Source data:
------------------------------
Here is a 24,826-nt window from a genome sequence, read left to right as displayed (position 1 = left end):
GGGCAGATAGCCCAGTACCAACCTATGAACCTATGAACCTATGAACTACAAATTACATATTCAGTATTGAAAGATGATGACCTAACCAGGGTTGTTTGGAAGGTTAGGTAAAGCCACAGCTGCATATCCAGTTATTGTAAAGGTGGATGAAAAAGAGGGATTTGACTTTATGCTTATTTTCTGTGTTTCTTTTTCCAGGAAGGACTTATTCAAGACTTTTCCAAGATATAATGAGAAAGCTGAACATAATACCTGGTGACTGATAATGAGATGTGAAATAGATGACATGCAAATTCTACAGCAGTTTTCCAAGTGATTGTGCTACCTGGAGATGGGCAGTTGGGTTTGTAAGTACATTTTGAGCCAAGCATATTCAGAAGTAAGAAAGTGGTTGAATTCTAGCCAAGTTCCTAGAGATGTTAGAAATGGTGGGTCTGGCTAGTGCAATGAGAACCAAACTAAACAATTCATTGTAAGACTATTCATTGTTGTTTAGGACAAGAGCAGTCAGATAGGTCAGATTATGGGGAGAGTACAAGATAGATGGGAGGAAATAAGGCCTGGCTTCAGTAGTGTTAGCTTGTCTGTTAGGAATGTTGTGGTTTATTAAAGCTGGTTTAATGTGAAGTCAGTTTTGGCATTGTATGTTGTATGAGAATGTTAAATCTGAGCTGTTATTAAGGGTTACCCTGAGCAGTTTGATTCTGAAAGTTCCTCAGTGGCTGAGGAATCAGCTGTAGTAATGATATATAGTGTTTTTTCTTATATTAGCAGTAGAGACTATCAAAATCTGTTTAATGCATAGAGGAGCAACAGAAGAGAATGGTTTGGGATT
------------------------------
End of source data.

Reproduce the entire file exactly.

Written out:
Here is a 24,826-nt window from a genome sequence, read left to right as displayed (position 1 = left end):
GGGCAGATAGCCCAGTACCAACCTATGAACCTATGAACCTATGAACTACAAATTACATATTCAGTATTGAAAGATGATGACCTAACCAGGGTTGTTTGGAAGGTTAGGTAAAGCCACAGCTGCATATCCAGTTATTGTAAAGGTGGATGAAAAAGAGGGATTTGACTTTATGCTTATTTTCTGTGTTTCTTTTTCCAGGAAGGACTTATTCAAGACTTTTCCAAGATATAATGAGAAAGCTGAACATAATACCTGGTGACTGATAATGAGATGTGAAATAGATGACATGCAAATTCTACAGCAGTTTTCCAAGTGATTGTGCTACCTGGAGATGGGCAGTTGGGTTTGTAAGTACATTTTGAGCCAAGCATATTCAGAAGTAAGAAAGTGGTTGAATTCTAGCCAAGTTCCTAGAGATGTTAGAAATGGTGGGTCTGGCTAGTGCAATGAGAACCAAACTAAACAATTCATTGTAAGACTATTCATTGTTGTTTAGGACAAGAGCAGTCAGATAGGTCAGATTATGGGGAGAGTACAAGATAGATGGGAGGAAATAAGGCCTGGCTTCAGTAGTGTTAGCTTGTCTGTTAGGAATGTTGTGGTTTATTAAAGCTGGTTTAATGTGAAGTCAGTTTTGGCATTGTATGTTGTATGAGAATGTTAAATCTGAGCTGTTATTAAGGGTTACCCTGAGCAGTTTGATTCTGAAAGTTCCTCAGTGGCTGAGGAATCAGCTGTAGTAATGATATATAGTGTTTTTTCTTATATTAGCAGTAGAGACTATCAAAATCTGTTTAATGCATAGAGGAGCAACAGAAGAGAATGGTTTGGGATT